Beyond these differences, you can make a Team Site look the same as a Communication Site as the webparts and navigation are the same. This makes sense as you may want to have a nice looking Team Site to share information with your team.
I hope this helps.
06-25-2018 08:15 PM
I have the same questions/concerns.
I have read that if you wish to connect your site to a Hub Site, then it is best to use a Communication Site to ensure that the site picks up the Navigation from the Hub.
This leads me to believe that there are technical differences between a Team site and a Communication site. And if this is true, are they just settings that can be changed?
I need to now if I can change my existing team sites into communication sites that can be connected to a Hub Site.
06-25-2018 10:47 PM
07-18-2018 11:01 AM - edited 07-18-2018 11:04 AM
I have Noticed:
1. I find that you can associate a classic SharePoint site to a hub site if you turn on the Site Pages feature in Site Features, then create a new Home page for the classic site using the Site Page layout.
2. By default, on a Communication site, you cannot create additional page libraries, only document libraries.
3. Team sites are really Outlook Group sites, with the same objects being generated as would be if you created the group from Outlook. Group/Team sites require you to choose Private or Public, and by default it makes the entire group the site collection administrator. Somehow, SharePoint differentiates between Owners and Members inside the group; and even thought the entire group is SCA, permissions of Owners and Members do differ somewhat. The group also shows up in the Members group of the site, as seen in Advanced Permissions. Advanced Permissions is hidden in Site Settings on Team sites, but you can still get there using the usual URL (/_layouts/15/user.aspx), or via the new Permissions UI.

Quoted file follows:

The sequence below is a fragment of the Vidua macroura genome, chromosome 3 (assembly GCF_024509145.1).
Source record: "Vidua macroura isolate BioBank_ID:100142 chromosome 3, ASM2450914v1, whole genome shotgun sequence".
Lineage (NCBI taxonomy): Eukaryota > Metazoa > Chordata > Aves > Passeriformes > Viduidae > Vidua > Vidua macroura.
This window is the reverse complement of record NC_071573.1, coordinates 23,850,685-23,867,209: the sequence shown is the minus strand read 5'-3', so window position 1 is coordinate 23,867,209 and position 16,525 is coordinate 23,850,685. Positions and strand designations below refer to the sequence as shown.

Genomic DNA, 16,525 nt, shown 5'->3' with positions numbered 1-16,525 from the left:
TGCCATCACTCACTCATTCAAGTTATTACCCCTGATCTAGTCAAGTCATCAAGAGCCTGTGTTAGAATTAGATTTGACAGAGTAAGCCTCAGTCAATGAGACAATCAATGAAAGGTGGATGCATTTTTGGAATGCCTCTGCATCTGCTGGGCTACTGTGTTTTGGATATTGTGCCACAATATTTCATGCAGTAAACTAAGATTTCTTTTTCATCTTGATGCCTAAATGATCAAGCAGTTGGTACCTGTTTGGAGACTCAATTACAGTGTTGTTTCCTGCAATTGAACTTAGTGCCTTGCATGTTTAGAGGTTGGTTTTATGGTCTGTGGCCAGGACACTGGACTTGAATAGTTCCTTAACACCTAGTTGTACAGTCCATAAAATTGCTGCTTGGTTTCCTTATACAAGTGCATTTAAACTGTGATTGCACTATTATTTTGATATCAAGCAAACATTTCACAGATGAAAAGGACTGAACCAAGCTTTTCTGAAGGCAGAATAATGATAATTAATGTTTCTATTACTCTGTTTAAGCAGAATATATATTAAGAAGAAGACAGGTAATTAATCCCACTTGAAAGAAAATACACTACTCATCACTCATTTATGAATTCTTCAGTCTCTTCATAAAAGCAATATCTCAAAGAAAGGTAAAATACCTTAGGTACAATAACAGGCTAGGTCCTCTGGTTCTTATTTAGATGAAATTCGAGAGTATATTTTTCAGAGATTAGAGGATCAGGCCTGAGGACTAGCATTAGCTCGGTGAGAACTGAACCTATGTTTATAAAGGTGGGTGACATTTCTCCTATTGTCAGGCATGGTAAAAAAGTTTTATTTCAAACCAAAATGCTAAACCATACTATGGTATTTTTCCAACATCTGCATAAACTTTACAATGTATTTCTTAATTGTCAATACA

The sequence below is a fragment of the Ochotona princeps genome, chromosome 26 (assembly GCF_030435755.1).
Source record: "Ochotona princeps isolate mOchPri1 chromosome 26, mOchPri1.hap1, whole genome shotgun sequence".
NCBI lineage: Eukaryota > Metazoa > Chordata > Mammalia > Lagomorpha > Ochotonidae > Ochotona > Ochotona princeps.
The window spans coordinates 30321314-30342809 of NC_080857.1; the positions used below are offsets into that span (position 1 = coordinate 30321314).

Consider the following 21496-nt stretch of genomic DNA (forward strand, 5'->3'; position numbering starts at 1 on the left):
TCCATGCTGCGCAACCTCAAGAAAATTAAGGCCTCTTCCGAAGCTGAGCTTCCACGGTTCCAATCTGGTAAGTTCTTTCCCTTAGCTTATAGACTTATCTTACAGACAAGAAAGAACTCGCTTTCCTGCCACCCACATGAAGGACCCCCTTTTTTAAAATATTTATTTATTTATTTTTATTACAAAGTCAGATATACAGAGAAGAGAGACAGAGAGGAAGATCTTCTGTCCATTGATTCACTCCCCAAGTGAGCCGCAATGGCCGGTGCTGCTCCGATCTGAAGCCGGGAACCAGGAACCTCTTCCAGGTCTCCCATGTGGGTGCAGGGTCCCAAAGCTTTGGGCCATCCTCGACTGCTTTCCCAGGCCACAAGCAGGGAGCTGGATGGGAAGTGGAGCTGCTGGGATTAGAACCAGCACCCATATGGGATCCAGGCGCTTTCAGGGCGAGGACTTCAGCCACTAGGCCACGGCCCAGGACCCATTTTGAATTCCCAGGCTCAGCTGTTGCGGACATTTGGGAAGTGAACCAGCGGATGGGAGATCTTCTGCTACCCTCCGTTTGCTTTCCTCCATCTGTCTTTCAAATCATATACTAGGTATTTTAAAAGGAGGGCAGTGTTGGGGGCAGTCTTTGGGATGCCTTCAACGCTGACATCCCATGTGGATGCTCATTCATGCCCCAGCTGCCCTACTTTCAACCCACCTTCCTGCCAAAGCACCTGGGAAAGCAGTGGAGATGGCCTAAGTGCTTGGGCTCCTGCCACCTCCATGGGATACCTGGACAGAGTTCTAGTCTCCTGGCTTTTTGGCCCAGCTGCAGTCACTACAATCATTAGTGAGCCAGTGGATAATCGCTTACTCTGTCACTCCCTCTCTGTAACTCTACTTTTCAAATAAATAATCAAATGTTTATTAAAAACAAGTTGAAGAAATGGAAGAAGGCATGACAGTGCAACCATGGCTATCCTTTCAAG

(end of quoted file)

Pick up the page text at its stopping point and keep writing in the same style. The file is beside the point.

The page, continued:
12-13-2018 03:52 AM
Adding my frustration...
I find the choice between Team and Communication site to be increadibly confusing. We're just a small company who needs an intranet, plain and simple. When I created our company's site about 6-12 months ago, I used a Communication site. Why, I'm not sure. I think I needed a certain web part or something, though I'm not sure if I ended up using it.
Now I wanted to add the Planner Web Part, but for some reason that's exclusive to team sites. I guess I could move everything over (manually), but what about the Sharepoint document library I created? It doesn't seem I link to it from a team site. Was it wrong of me to use a communication site for the company's file server in the first place?
Oh pretty please give me a simple advise on what to use. Why can't we just have one single "Modern Site" template and then let users customize it to the way they like over time?
12-13-2018 02:48 PM
The omission of the Planner web part does strike me as odd, though the existing Planner web part is hyper tuned to the Groups experience. That's why it doesn't currently work with Comms sites, though I agree that (especially if the Plan is public) there should be the ability to add ANY Plan to the web part.
02-02-2019 01:40 PM
02-28-2019 12:09 AM
Agreed! I share the same frustration. As a part-time SharePoint Administrator I do not have the expertise to catch the implications of the terms and language used in the help texts and discussion forums on the topic. I also started out with a communication site because the main purpose was to broadcast information, only to find out the various limitations later. One by one.
I now think that if there is any level of user/guest contribution or permission management one should go for a team site!?!
The preconfigured design-template aspect of the team vs. communication site's initial setup is secondary to me. What I need is an overview of hard limitations in terms of web parts, permission management, user/guest grouping, navigation etc. Who would guess that it is not possible to implement a left side navigation bar in a communication site?
What are the things you can NOT do when you start out with a team site? Any?
02-28-2019 09:03 AM - edited 02-28-2019 09:41 AM
I wrote this up as I was doing my testing. Biggest for me was communication sites don't allow guests.
And not having Planner.
What are the technical differences between a communication site and a team site?
06-17-2019 09:21 PM
06-26-2019 07:30 AM
@Peter Vincent #2 is not entirely correct. Yes if you remove the quick launch the page will stretch to the left but the main content area of a modern page in a team site is limited in width and will not fully stretch to the right like a page in a communications site would.
@Peter Vincent wrote:
2) While the quicklaunch is present in a modern SharePoint teams site, the page content will stretch to be full width like a Comm's site if the quicklaunch is emptied.
05-26-2020 08:51 PM